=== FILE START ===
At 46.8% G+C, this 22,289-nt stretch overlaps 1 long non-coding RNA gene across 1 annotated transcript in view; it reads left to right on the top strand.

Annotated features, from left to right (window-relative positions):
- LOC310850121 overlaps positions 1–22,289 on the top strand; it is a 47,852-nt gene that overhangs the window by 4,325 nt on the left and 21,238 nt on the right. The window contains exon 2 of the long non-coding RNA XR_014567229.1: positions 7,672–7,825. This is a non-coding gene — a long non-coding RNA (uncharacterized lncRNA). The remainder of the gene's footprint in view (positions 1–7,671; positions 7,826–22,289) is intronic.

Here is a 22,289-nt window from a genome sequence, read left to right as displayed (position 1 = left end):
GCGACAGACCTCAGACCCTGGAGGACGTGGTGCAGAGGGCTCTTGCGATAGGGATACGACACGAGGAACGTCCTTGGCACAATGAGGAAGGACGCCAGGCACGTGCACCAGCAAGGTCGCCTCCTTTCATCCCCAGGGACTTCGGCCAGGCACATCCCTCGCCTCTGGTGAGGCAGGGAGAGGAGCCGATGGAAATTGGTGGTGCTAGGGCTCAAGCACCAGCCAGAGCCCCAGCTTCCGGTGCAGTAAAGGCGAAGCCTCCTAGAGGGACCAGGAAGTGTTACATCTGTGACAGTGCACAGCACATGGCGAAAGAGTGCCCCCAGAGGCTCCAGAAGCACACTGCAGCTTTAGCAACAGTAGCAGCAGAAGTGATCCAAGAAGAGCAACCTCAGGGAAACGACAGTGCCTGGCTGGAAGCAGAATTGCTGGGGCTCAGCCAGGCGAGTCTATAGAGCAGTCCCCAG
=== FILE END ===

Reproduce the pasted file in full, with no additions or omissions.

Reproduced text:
At 46.8% G+C, this 22,289-nt stretch overlaps 1 long non-coding RNA gene across 1 annotated transcript in view; it reads left to right on the top strand.

Annotated features, from left to right (window-relative positions):
- LOC310850121 overlaps positions 1–22,289 on the top strand; it is a 47,852-nt gene that overhangs the window by 4,325 nt on the left and 21,238 nt on the right. The window contains exon 2 of the long non-coding RNA XR_014567229.1: positions 7,672–7,825. This is a non-coding gene — a long non-coding RNA (uncharacterized lncRNA). The remainder of the gene's footprint in view (positions 1–7,671; positions 7,826–22,289) is intronic.

Here is a 22,289-nt window from a genome sequence, read left to right as displayed (position 1 = left end):
GCGACAGACCTCAGACCCTGGAGGACGTGGTGCAGAGGGCTCTTGCGATAGGGATACGACACGAGGAACGTCCTTGGCACAATGAGGAAGGACGCCAGGCACGTGCACCAGCAAGGTCGCCTCCTTTCATCCCCAGGGACTTCGGCCAGGCACATCCCTCGCCTCTGGTGAGGCAGGGAGAGGAGCCGATGGAAATTGGTGGTGCTAGGGCTCAAGCACCAGCCAGAGCCCCAGCTTCCGGTGCAGTAAAGGCGAAGCCTCCTAGAGGGACCAGGAAGTGTTACATCTGTGACAGTGCACAGCACATGGCGAAAGAGTGCCCCCAGAGGCTCCAGAAGCACACTGCAGCTTTAGCAACAGTAGCAGCAGAAGTGATCCAAGAAGAGCAACCTCAGGGAAACGACAGTGCCTGGCTGGAAGCAGAATTGCTGGGGCTCAGCCAGGCGAGTCTATAGAGCAGTCCCCAG